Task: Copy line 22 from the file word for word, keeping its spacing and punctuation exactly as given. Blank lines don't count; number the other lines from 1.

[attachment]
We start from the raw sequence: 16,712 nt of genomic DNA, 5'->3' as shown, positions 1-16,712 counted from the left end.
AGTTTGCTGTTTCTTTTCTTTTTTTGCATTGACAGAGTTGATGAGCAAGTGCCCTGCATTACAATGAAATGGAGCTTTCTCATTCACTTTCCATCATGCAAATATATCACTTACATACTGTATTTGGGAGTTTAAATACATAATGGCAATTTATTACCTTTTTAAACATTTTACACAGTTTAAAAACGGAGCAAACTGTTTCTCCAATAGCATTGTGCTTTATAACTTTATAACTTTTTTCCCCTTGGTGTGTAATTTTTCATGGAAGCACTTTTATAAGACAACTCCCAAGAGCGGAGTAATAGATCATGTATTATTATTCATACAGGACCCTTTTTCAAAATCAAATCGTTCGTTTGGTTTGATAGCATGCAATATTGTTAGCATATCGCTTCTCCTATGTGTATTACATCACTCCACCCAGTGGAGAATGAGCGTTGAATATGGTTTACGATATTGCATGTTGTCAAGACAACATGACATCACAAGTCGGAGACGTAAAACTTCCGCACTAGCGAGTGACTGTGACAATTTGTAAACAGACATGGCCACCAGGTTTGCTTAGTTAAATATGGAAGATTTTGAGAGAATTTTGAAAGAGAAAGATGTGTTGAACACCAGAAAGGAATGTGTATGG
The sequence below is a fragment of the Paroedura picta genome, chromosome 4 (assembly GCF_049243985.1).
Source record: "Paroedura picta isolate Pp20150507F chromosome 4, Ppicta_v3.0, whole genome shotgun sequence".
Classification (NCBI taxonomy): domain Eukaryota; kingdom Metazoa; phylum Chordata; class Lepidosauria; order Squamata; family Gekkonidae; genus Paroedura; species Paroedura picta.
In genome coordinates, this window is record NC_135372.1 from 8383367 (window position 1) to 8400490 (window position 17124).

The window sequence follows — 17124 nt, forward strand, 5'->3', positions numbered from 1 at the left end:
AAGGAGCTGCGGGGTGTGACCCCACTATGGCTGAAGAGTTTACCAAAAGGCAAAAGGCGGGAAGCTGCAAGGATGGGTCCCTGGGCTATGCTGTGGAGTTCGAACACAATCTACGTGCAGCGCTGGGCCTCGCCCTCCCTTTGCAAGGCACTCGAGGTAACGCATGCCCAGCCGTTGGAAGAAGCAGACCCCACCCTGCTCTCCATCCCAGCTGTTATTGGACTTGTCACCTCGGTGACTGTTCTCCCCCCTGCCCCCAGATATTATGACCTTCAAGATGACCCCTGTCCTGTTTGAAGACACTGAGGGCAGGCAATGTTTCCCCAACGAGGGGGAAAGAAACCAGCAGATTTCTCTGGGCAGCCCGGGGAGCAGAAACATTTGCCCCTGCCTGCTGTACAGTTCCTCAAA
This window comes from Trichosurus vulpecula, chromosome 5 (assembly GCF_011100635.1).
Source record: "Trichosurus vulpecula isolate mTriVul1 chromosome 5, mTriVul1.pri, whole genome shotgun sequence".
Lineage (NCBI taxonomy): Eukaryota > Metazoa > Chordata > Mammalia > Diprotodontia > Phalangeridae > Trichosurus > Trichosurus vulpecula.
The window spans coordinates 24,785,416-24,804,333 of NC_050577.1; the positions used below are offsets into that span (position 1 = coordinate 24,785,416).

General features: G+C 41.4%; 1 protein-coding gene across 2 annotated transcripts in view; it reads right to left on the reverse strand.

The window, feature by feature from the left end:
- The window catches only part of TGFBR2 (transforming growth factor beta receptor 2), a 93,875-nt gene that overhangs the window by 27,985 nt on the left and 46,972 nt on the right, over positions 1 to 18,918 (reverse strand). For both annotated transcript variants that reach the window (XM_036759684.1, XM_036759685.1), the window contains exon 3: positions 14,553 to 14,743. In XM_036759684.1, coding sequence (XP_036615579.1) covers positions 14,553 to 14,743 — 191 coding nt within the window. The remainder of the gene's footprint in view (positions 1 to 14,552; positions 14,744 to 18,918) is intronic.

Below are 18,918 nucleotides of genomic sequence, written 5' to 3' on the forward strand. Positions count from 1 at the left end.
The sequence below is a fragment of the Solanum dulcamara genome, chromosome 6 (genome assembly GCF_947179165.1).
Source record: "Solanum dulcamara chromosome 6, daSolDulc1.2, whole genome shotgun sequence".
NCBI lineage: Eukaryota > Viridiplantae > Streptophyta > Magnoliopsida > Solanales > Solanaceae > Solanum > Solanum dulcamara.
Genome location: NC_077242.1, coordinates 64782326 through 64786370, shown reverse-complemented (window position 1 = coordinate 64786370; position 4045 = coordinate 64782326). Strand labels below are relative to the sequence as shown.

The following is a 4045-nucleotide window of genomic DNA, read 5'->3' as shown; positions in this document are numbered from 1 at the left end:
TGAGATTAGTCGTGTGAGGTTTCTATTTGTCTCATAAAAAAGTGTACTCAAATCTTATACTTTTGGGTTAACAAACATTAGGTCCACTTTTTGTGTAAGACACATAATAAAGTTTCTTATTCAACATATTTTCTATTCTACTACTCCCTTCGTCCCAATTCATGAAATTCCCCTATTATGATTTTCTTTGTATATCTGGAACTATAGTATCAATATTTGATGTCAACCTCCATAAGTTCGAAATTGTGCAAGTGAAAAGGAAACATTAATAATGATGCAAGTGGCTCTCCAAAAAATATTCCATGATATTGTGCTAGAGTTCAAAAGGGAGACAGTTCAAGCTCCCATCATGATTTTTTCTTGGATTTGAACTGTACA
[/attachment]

TGAGATTAGTCGTGTGAGGTTTCTATTTGTCTCATAAAAAAGTGTACTCAAATCTTATACTTTTGGGTTAACAAACATTAGGTCCACTTTTTGTGTAAGACACATAATAAAGTTTCTTATTCAACATATTTTCTATTCTACTACTCCCTTCGTCCCAATTCATGAAATTCCCCTATTATGATTTTCTTTGTATATCTGGAACTATAGTATCAATATTTGATGTCAACCTCCATAAGTTCGAAATTGTGCAAGTGAAAAGGAAACATTAATAATGATGCAAGTGGCTCTCCAAAAAATATTCCATGATATTGTGCTAGAGTTCAAAAGGGAGACAGTTCAAGCTCCCATCATGATTTTTTCTTGGATTTGAACTGTACA